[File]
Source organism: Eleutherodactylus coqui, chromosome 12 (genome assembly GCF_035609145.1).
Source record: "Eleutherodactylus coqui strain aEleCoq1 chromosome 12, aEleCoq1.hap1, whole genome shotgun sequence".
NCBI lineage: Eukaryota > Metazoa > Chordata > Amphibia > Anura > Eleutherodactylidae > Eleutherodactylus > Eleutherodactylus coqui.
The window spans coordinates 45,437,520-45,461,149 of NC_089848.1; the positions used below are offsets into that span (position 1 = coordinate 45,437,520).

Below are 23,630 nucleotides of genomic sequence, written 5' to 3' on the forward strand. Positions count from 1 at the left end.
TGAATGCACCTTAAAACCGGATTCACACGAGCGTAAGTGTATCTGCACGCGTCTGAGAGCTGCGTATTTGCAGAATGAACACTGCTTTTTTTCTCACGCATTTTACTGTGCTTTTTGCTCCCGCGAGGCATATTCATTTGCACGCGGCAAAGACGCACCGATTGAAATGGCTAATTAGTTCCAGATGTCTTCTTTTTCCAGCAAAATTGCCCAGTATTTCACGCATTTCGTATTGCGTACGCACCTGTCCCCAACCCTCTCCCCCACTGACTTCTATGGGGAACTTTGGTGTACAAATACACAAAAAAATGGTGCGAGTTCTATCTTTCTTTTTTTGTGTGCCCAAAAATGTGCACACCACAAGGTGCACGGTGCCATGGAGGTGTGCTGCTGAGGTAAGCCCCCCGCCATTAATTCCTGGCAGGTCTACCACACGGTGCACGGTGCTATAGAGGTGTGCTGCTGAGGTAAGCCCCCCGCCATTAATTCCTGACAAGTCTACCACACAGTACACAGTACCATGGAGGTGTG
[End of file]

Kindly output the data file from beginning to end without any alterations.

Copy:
Source organism: Eleutherodactylus coqui, chromosome 12 (genome assembly GCF_035609145.1).
Source record: "Eleutherodactylus coqui strain aEleCoq1 chromosome 12, aEleCoq1.hap1, whole genome shotgun sequence".
NCBI lineage: Eukaryota > Metazoa > Chordata > Amphibia > Anura > Eleutherodactylidae > Eleutherodactylus > Eleutherodactylus coqui.
The window spans coordinates 45,437,520-45,461,149 of NC_089848.1; the positions used below are offsets into that span (position 1 = coordinate 45,437,520).

Below are 23,630 nucleotides of genomic sequence, written 5' to 3' on the forward strand. Positions count from 1 at the left end.
TGAATGCACCTTAAAACCGGATTCACACGAGCGTAAGTGTATCTGCACGCGTCTGAGAGCTGCGTATTTGCAGAATGAACACTGCTTTTTTTCTCACGCATTTTACTGTGCTTTTTGCTCCCGCGAGGCATATTCATTTGCACGCGGCAAAGACGCACCGATTGAAATGGCTAATTAGTTCCAGATGTCTTCTTTTTCCAGCAAAATTGCCCAGTATTTCACGCATTTCGTATTGCGTACGCACCTGTCCCCAACCCTCTCCCCCACTGACTTCTATGGGGAACTTTGGTGTACAAATACACAAAAAAATGGTGCGAGTTCTATCTTTCTTTTTTTGTGTGCCCAAAAATGTGCACACCACAAGGTGCACGGTGCCATGGAGGTGTGCTGCTGAGGTAAGCCCCCCGCCATTAATTCCTGGCAGGTCTACCACACGGTGCACGGTGCTATAGAGGTGTGCTGCTGAGGTAAGCCCCCCGCCATTAATTCCTGACAAGTCTACCACACAGTACACAGTACCATGGAGGTGTG